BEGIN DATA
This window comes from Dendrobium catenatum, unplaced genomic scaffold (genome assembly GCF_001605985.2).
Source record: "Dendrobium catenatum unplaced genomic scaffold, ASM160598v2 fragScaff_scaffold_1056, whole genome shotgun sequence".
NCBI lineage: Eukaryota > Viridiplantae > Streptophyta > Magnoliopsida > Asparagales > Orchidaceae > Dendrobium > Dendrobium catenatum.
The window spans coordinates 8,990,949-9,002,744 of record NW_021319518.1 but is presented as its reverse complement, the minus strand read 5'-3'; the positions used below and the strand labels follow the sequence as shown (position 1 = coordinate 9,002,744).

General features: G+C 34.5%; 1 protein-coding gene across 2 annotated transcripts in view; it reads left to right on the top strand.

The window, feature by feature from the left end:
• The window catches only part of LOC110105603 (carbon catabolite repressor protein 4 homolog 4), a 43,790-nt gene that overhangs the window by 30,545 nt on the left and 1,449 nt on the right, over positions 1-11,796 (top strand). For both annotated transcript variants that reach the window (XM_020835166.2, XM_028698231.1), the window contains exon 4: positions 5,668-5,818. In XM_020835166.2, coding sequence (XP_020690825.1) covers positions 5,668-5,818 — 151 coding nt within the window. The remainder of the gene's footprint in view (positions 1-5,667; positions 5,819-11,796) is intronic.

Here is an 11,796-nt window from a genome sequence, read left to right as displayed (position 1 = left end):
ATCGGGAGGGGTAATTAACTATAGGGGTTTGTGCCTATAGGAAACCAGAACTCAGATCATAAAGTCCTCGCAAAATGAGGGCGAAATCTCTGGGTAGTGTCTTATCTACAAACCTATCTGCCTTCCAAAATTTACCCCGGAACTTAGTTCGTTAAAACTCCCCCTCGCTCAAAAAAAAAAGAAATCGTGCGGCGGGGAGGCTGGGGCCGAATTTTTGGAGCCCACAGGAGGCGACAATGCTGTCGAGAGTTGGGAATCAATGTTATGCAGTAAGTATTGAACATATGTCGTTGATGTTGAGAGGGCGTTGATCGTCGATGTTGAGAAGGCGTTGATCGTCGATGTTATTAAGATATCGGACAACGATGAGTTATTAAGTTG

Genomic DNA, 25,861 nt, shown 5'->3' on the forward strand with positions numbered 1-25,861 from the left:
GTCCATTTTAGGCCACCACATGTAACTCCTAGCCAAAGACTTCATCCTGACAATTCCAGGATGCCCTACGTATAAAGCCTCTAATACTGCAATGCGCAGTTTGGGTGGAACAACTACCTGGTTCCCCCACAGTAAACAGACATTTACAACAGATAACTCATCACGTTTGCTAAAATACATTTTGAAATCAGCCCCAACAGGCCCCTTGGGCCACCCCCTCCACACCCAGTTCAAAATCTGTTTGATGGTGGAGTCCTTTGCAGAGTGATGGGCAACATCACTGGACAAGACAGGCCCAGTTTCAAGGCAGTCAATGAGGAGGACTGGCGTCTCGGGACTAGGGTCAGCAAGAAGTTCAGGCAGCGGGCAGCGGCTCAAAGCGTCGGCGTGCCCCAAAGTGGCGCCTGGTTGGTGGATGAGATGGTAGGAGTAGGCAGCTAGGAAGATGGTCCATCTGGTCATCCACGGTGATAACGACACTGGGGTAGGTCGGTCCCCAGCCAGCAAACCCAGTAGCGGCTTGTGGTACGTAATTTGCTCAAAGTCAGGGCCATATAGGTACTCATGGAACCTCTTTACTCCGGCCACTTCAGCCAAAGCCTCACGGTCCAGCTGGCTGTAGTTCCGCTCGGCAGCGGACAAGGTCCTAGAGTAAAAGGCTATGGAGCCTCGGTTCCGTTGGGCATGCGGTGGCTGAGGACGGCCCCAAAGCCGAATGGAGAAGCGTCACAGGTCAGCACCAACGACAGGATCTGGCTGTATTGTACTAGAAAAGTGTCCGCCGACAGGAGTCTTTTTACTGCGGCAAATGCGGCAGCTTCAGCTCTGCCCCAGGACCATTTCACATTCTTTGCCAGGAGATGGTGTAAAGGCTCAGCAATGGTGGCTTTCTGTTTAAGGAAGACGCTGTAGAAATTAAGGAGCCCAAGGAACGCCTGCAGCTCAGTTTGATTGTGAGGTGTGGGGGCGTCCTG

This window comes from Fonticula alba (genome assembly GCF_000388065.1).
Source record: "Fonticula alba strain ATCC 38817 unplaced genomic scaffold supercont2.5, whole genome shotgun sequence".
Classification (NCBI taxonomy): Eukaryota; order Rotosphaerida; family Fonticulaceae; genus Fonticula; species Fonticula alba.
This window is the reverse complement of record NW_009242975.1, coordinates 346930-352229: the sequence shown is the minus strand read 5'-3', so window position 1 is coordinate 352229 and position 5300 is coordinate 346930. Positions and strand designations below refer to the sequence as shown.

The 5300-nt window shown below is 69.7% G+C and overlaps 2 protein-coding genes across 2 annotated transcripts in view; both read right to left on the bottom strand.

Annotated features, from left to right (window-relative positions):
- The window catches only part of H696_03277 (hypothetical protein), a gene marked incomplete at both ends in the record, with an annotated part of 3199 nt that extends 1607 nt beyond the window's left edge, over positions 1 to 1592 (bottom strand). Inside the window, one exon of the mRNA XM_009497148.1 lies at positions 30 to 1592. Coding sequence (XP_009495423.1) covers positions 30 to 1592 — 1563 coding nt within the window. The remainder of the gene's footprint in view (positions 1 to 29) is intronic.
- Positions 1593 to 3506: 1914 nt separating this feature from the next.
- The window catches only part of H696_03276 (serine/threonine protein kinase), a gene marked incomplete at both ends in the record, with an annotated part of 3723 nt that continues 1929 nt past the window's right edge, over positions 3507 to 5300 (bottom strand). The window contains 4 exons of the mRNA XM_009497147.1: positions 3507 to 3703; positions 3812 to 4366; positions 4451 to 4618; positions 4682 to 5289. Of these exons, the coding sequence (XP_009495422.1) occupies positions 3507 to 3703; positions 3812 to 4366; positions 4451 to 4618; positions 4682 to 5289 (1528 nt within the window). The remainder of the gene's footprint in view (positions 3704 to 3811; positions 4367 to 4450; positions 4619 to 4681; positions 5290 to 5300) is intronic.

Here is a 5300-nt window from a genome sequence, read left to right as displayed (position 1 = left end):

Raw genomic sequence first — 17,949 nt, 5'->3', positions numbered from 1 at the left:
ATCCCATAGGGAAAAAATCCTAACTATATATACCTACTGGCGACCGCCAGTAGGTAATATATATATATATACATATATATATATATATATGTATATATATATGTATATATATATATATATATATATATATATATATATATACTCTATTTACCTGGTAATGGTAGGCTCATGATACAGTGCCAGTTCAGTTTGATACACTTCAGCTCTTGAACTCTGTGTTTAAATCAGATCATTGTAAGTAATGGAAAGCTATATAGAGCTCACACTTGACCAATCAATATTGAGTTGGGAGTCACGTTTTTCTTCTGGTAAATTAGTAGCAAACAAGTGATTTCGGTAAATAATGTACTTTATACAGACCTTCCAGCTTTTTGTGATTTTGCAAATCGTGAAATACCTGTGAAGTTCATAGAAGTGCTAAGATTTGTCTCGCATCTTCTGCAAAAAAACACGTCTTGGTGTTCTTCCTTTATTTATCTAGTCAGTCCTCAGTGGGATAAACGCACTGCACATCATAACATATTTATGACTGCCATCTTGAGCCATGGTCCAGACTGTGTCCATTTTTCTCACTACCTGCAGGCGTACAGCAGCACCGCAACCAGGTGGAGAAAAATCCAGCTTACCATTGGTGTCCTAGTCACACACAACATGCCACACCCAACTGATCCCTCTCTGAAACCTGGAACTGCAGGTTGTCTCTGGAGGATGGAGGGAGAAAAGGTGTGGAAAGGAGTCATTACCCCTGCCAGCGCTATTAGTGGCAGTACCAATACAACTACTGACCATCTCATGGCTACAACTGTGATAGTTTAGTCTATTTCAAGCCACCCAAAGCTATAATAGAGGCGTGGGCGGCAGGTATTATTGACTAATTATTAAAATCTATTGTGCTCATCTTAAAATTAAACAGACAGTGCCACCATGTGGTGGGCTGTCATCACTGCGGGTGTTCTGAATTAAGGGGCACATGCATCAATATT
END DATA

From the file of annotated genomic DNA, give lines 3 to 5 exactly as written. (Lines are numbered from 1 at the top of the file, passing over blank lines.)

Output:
NCBI lineage: Eukaryota > Viridiplantae > Streptophyta > Magnoliopsida > Asparagales > Orchidaceae > Dendrobium > Dendrobium catenatum.
The window spans coordinates 8,990,949-9,002,744 of record NW_021319518.1 but is presented as its reverse complement, the minus strand read 5'-3'; the positions used below and the strand labels follow the sequence as shown (position 1 = coordinate 9,002,744).

General features: G+C 34.5%; 1 protein-coding gene across 2 annotated transcripts in view; it reads left to right on the top strand.